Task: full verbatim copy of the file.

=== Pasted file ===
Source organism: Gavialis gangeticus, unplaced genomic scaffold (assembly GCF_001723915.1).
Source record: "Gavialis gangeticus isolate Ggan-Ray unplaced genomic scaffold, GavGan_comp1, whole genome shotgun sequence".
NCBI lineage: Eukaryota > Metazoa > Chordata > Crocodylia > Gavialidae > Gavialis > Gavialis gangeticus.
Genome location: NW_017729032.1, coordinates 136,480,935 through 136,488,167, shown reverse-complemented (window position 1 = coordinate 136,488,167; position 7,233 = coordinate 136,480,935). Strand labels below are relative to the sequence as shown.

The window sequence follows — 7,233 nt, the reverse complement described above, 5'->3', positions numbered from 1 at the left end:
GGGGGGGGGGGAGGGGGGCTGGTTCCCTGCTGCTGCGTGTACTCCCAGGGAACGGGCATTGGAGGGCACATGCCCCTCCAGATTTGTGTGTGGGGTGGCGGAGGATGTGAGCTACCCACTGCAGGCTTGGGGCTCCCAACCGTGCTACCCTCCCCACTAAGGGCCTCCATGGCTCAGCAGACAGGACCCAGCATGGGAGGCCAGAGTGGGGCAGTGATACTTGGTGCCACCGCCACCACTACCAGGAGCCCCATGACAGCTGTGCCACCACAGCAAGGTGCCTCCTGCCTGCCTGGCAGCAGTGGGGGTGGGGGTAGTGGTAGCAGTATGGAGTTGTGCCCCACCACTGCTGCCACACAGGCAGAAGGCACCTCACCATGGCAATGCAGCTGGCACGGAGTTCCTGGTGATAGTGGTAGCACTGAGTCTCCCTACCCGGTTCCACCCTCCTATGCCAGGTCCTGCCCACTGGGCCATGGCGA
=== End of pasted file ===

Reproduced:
Source organism: Gavialis gangeticus, unplaced genomic scaffold (assembly GCF_001723915.1).
Source record: "Gavialis gangeticus isolate Ggan-Ray unplaced genomic scaffold, GavGan_comp1, whole genome shotgun sequence".
NCBI lineage: Eukaryota > Metazoa > Chordata > Crocodylia > Gavialidae > Gavialis > Gavialis gangeticus.
Genome location: NW_017729032.1, coordinates 136,480,935 through 136,488,167, shown reverse-complemented (window position 1 = coordinate 136,488,167; position 7,233 = coordinate 136,480,935). Strand labels below are relative to the sequence as shown.

The window sequence follows — 7,233 nt, the reverse complement described above, 5'->3', positions numbered from 1 at the left end:
GGGGGGGGGGGAGGGGGGCTGGTTCCCTGCTGCTGCGTGTACTCCCAGGGAACGGGCATTGGAGGGCACATGCCCCTCCAGATTTGTGTGTGGGGTGGCGGAGGATGTGAGCTACCCACTGCAGGCTTGGGGCTCCCAACCGTGCTACCCTCCCCACTAAGGGCCTCCATGGCTCAGCAGACAGGACCCAGCATGGGAGGCCAGAGTGGGGCAGTGATACTTGGTGCCACCGCCACCACTACCAGGAGCCCCATGACAGCTGTGCCACCACAGCAAGGTGCCTCCTGCCTGCCTGGCAGCAGTGGGGGTGGGGGTAGTGGTAGCAGTATGGAGTTGTGCCCCACCACTGCTGCCACACAGGCAGAAGGCACCTCACCATGGCAATGCAGCTGGCACGGAGTTCCTGGTGATAGTGGTAGCACTGAGTCTCCCTACCCGGTTCCACCCTCCTATGCCAGGTCCTGCCCACTGGGCCATGGCGA